On a different note they also suggest that commodity production might be a problematic path to development (yes, The Economist again has a positive take on Prebisch-Singer; see before here). They say:
"Commodities, Argentina’s great strength in 1914, became a curse. A century ago the country was an early adopter of new technology—refrigeration of meat exports was the killer app of its day—but it never tried to add value to its food (even today, its cooking is based on taking the world’s best meat and burning it). The Peróns built a closed economy that protected its inefficient industries; Chile’s generals opened up in the 1970s and pulled ahead. Argentina’s protectionism has undermined Mercosur, the local trade pact. Ms Fernández’s government does not just impose tariffs on imports; it taxes farm exports."
In other words, Pinochet was great (Chile is developed it seems; again according to Maddison's data the Chilean GDP per capita in 1990 dollars in 2008 was 13,185 while the Argentine was 10,995. Not much of a difference; back in 1913 Chile's was 2,968 and like Argentina's high for Latin America's standards. In other words, while France and Germany had in 2008 22,223 and 20,801 respectively in 2008, both Chile and Argentina had fallen behind), and redistribution towards the poor (read Perón and the Kirchners) is bad. That's why the lesson is "that good government matters."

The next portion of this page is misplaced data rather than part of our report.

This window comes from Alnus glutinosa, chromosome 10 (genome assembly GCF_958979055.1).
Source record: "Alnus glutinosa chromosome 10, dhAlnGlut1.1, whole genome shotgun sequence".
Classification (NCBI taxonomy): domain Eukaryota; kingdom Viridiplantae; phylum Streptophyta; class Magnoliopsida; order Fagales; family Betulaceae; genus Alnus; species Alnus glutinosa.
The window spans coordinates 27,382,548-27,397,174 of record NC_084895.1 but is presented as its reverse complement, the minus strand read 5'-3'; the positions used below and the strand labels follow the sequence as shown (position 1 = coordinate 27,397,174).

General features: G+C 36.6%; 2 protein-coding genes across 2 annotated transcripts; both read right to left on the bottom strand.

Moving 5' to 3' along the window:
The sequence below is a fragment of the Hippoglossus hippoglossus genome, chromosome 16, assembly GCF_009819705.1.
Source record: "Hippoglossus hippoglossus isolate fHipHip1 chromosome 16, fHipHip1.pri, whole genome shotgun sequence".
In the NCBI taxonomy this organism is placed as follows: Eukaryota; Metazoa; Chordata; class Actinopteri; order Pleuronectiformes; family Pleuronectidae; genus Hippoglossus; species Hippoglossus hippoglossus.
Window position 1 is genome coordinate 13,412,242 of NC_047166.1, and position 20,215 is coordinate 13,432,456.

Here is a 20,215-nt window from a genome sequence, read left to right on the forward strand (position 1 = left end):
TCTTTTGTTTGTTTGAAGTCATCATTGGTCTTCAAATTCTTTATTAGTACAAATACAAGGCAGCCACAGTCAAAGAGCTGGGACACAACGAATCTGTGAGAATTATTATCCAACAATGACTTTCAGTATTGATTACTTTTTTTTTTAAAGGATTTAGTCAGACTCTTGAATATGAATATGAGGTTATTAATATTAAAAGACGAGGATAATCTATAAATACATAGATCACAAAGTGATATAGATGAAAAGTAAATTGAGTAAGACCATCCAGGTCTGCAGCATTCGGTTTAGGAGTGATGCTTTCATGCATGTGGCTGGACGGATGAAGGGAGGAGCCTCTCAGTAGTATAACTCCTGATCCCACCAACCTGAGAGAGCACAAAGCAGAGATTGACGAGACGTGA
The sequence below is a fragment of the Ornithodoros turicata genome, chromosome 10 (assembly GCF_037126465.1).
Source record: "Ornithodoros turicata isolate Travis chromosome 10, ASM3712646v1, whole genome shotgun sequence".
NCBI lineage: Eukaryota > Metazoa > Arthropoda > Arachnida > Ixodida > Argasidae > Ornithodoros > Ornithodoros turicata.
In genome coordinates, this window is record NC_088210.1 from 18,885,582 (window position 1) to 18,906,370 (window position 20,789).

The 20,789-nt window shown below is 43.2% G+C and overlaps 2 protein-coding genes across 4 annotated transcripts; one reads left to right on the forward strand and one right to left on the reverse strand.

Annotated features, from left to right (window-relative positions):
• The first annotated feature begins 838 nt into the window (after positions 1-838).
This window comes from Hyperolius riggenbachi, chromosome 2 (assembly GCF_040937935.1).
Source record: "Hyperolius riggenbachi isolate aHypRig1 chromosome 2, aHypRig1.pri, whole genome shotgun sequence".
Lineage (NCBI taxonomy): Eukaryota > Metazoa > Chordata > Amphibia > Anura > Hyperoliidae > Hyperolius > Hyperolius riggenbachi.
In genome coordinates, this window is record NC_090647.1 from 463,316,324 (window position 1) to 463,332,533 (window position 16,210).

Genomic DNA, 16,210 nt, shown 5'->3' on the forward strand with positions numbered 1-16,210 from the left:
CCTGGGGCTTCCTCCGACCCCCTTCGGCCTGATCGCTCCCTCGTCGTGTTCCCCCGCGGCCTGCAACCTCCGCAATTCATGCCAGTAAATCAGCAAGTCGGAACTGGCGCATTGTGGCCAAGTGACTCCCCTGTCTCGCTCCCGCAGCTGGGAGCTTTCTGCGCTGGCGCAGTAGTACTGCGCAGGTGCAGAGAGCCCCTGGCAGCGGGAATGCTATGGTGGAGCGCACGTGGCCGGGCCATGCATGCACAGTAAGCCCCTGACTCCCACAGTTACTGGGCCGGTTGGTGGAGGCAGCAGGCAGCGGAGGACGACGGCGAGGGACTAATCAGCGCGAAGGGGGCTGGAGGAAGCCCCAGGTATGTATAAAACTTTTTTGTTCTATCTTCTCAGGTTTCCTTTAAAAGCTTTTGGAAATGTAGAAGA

Don't get me wrong, the State matters, and a developmental state matters a lot. However, when and how you connect with global markets also matters. While France and Germany might have had a slightly smaller GDP per capita in 1913 than Argentina, they were quite ahead in the second Industrial Revolution, with firms that were leaders in steel production, in the chemical and pharmaceutical sectors, and with a developed network of firms and universities producing first rate scientists and technological innovations. Meanwhile, Argentina (but also Chile) produced mostly commodities (and only adopted imported technology) and the vast majority of their exports were concentrated in one or two commodities exported to a limited number of countries. Hence, only someone with the limited understanding of The Economist would have thought that Argentina and Chile were in 1913 as developed as France and Germany.

The lesson is more complex than The Economist's 'the state matters' (interestingly enough if markets did matter, which is their traditional motto, specialization in commodities due to comparative advantage should pose no problems). The state matters, but so does your colonial past (being an exploitation colony rather than a settlement one is a problem), what you export matters, and the access to international capital markets also matters (France and Germany got a Marshall Plan to reconstruct, since the US was afraid of Uncle Joe, but in Argentina we weren't that lucky). The parable of Argentina is a rich one, from which many should learn, but The Economist still has no clue.

PS: Don't get me wrong, building schools is nice, and Argentina actually produced three Nobel prizes in sciences (the last one in the 1980s), but schools alone do NOT produce development.

PS': Also, why is Messi a symbol of Argentina's secular decline?